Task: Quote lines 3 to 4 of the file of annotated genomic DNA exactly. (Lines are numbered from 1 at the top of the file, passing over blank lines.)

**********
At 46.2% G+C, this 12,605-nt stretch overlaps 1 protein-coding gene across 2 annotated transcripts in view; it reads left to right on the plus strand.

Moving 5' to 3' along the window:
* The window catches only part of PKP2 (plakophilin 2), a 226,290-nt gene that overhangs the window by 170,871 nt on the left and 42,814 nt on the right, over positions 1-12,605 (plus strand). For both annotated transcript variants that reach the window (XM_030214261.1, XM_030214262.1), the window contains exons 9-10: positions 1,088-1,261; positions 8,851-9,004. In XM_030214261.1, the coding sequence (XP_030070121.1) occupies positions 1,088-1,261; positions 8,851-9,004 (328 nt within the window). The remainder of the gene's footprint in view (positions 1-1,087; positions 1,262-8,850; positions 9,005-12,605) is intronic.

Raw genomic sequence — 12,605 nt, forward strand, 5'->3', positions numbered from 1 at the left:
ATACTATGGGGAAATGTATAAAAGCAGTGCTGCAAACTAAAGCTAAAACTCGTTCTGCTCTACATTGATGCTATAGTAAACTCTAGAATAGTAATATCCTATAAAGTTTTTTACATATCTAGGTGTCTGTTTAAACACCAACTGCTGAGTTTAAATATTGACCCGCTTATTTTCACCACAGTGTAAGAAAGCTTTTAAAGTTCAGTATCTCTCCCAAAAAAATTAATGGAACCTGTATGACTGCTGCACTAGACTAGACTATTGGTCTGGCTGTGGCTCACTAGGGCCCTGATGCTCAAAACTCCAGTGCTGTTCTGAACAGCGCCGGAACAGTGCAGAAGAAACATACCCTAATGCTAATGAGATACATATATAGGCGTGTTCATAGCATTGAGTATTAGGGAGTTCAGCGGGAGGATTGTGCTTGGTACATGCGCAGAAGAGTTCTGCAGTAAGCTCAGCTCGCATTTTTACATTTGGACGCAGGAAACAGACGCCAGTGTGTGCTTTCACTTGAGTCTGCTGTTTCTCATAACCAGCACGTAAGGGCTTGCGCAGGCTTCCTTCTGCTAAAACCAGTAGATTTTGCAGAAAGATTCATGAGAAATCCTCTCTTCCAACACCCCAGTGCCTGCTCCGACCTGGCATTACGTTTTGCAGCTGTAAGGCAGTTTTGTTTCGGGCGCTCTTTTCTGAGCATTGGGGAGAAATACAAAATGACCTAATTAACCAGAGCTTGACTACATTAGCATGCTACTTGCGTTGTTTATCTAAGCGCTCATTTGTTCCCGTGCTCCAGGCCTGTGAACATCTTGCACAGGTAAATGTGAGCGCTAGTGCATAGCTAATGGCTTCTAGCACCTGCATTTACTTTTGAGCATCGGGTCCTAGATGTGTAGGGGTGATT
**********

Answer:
* The window catches only part of PKP2 (plakophilin 2), a 226,290-nt gene that overhangs the window by 170,871 nt on the left and 42,814 nt on the right, over positions 1-12,605 (plus strand). For both annotated transcript variants that reach the window (XM_030214261.1, XM_030214262.1), the window contains exons 9-10: positions 1,088-1,261; positions 8,851-9,004. In XM_030214261.1, the coding sequence (XP_030070121.1) occupies positions 1,088-1,261; positions 8,851-9,004 (328 nt within the window). The remainder of the gene's footprint in view (positions 1-1,087; positions 1,262-8,850; positions 9,005-12,605) is intronic.

Raw genomic sequence — 12,605 nt, forward strand, 5'->3', positions numbered from 1 at the left: